The United States military has expressed "deepest condolences" to the civilians killed in an airstrike on a hospital in Kunduz, Afghanistan.
Pentagon official General John Campbell says that Afghan forces said they were taking fire from enemy positions and asked for air support.
General Campbell said the Taliban for "fighting within the city" that put civilians in harm's way, and US advice and air support would still be available for Afghan forces despite the tragedy.
"We have now learned that on 3rd October Afghan forces advised that they were taking fire from enemy positions and asked for air support from U.S. forces," Campbell said. "An air strike was then called to eliminate the Taliban threat and several civilians were accidentally struck."
He did not specify if the air strike had struck the Medecins Sans Frontieres hospital.
The deadly air strike on Saturday killed 22 people when it hit the medical facility.
Investigations by Nato and Afghan forces will be carried out, Campbell said.
Medical aid group Medicens Sans Frontieres (MSF) has called for an "independent international body" to investigate the air strike that killed 22 people at its hospital in Kunduz, Afghanistan.
"Under the clear presumption that a war crime has been committed, MSF demands that a full and transparent investigation into the event be conducted by an independent international body," Christopher Stokes, MSF General Director said.
The group earlier denied that Taliban fighters were firing from its hospital at Afghan and Nato forces before the strike, which is thought to have been carried out by US planes.
MSF also updated the death toll from the attack, saying that 12 staff member and ten patients were killed, including three children.
We reiterate that the main hospital building, where medical personnel were caring for patients, was repeatedly and very precisely hit during each aerial raid, while the rest of the compound was left mostly untouched.
We condemn this attack, which constitutes a grave violation of International Humanitarian Law.
Medical charity Doctors Without Borders - or Medecins Sans Frontieres (MSF) - has withdrawn from of Kunduz following the bombing of its hospital in the northern Afghan city.
The deadly air strike on Saturday killed 19 people when it hit the medical facility.
Kate Stegeman, the group's communications manager, said some staff are still working in other health facilities in the city, where troops have been battling Taliban fighters.
The international charity tweeted a message of thanks on Twitter to those who had supported the group and sent messages of condolencesince the tragedy.
Investigations are continuing into the bombing of the hospital.
Medical charity worker relates how he and colleagues tried to save patients and staff following devastating air strike.Read the full story ›
US President Barack Obama has offered his "deepest condolences" to the medical staff and civilians killed and injured in the bombing of the MSF hospital in Kunduz, Afghanistan.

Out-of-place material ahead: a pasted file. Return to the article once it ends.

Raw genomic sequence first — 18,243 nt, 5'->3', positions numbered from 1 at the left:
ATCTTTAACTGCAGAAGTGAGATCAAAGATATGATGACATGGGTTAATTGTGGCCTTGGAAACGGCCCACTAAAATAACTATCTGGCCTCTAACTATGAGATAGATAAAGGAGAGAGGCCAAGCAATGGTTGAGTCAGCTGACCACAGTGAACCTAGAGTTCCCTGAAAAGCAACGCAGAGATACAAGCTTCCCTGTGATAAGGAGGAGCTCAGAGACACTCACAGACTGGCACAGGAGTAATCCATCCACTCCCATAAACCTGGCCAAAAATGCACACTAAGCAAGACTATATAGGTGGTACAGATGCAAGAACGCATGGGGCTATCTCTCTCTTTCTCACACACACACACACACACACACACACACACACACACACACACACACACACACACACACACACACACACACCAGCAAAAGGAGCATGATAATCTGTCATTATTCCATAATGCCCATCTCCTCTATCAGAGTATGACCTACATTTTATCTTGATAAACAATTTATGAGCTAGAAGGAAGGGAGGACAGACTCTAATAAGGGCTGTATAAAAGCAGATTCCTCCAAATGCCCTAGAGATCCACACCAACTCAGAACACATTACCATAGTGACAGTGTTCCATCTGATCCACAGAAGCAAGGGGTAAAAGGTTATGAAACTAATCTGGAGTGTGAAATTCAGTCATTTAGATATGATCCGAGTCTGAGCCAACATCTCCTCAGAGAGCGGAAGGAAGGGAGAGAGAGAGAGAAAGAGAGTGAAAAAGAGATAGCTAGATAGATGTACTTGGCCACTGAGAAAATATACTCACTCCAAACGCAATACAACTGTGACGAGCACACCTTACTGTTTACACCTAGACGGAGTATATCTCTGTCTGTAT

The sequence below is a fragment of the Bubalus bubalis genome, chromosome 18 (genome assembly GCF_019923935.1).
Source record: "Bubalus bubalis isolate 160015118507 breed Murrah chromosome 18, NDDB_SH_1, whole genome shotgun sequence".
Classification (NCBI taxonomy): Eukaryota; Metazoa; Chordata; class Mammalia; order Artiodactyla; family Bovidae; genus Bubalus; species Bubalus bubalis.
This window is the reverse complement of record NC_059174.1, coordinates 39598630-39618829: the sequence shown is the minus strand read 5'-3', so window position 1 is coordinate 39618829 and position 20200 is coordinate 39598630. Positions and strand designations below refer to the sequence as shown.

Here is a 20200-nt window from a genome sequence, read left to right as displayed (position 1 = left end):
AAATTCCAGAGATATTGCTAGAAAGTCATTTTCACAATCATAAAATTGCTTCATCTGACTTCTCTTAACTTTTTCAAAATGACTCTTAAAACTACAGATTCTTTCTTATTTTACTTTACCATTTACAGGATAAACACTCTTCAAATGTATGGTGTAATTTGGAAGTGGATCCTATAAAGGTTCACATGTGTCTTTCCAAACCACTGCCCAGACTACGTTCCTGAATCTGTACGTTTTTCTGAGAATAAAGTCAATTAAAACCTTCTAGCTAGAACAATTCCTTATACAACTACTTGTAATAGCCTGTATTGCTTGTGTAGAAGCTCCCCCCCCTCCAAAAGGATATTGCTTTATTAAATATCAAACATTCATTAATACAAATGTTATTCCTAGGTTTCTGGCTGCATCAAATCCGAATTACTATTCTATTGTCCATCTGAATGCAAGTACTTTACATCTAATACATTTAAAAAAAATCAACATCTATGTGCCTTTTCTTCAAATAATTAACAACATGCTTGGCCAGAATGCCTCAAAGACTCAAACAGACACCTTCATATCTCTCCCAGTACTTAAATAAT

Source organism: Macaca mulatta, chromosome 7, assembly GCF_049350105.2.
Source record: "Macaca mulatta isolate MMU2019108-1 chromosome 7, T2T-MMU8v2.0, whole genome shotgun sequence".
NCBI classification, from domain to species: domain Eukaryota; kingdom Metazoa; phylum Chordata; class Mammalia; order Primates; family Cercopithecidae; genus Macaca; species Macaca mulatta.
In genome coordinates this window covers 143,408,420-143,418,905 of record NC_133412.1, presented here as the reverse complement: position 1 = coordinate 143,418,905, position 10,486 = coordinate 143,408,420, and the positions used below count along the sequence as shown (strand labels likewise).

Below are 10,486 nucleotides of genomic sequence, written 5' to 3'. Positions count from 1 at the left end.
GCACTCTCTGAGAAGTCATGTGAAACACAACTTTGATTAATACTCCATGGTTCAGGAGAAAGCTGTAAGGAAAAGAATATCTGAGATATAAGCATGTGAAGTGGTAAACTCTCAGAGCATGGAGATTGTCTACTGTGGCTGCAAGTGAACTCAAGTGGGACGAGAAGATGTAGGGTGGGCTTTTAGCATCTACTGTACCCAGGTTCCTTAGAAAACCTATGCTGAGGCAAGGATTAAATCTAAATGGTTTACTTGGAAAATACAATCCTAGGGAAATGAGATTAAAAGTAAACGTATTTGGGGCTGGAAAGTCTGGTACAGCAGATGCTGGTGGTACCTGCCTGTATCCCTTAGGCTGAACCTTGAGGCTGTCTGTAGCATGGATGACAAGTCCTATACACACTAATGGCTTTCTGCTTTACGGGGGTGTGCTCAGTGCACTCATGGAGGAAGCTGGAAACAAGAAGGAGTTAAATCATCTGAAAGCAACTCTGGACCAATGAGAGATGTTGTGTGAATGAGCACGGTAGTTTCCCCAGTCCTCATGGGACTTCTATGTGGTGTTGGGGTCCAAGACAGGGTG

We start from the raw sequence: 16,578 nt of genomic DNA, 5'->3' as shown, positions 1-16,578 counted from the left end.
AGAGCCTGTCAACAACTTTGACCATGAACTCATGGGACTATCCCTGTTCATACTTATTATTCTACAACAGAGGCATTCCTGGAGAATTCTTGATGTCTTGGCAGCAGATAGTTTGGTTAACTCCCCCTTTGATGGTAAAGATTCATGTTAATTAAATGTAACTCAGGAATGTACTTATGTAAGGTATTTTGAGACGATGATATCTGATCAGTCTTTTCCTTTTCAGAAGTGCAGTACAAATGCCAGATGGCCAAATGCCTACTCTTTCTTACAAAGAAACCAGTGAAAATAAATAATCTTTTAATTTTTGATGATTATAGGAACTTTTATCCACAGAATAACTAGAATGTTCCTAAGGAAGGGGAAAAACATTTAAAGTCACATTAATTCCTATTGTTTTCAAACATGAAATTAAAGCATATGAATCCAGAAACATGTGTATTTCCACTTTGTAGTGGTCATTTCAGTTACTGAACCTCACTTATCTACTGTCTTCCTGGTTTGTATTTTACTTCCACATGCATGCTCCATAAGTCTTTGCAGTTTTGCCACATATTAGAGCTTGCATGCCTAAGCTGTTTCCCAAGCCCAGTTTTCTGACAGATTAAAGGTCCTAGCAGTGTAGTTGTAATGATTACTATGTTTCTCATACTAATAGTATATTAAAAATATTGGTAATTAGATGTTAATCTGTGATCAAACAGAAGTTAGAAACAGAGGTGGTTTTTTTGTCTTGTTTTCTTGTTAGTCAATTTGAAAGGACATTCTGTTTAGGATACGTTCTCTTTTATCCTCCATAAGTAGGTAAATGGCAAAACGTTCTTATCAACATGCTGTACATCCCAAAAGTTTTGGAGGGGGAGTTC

A statement from the White House said that the Department of Defence had launched a "full investigation".
"Michelle and I offer our thoughts and prayers to all of the civilians affected by this incident, their families, and loves ones," the statement said.
"We will continue to work closely with President Ghani, the Afghan government, and our international partners to support the Afghan National Defence and Security forces as they work to secure their country."
The US military has said it conducted an airstrike "in the vicinity" of a MSF hospital in Kunduz, Afghanistan.
The airstrike was conducted against insurgents who were firing on US service members assisting Afghan forces in Kunduz, the US military said.
A video has emerged which shows the devastation caused by the airstrike on the hospital in Kunduz, Afghanistan.
MSF said the death toll now stands at 19, including 12 staff members from the aid organisation and seven patients, including three children.
The head of US-led forces in Afghanistan offered condolences to the country's president after a hospital was bombed, the president's office said.
The office had earlier said Army General John Campbell apologised to President Ashraf Ghani, but it later retracted the statement.
A spokeswoman for the international coalition could not immediately confirm that Campbell phoned Ghani but said she was checking.
MSF have said the bombing on the hospital in Kunduz that killed 19 people was likely carried out by coalition forces.
A statement said: "This attack constitutes a grave violation of International Humanitarian Law.
"All indications currently point to the bombing being carried out by international Coalition forces."
The aid agency also called for an independent investigation of the attack to "ensure maximum transparency and accountability".
A MSF staff member who managed to escape the bombing raid on the hospital in Kunduz has told of his horror as he saw the building "engulfed in flames".
Heman Nagarathnam, MSF Head of Programmes in northern Afghanistan said: “The bombs hit and then we heard the plane circle round."
There was a pause, and then more bombs hit. This happened again and again. When I made it out from the office, the main hospital building was engulfed in flames. Those people that could had moved quickly to the building’s two bunkers to seek safety. But patients who were unable to escape burned to death as they lay in their beds.
The aid agency said the hospital was bombed in a series of raids at approximately 15 minute intervals between 2:08am until 3:15am local time.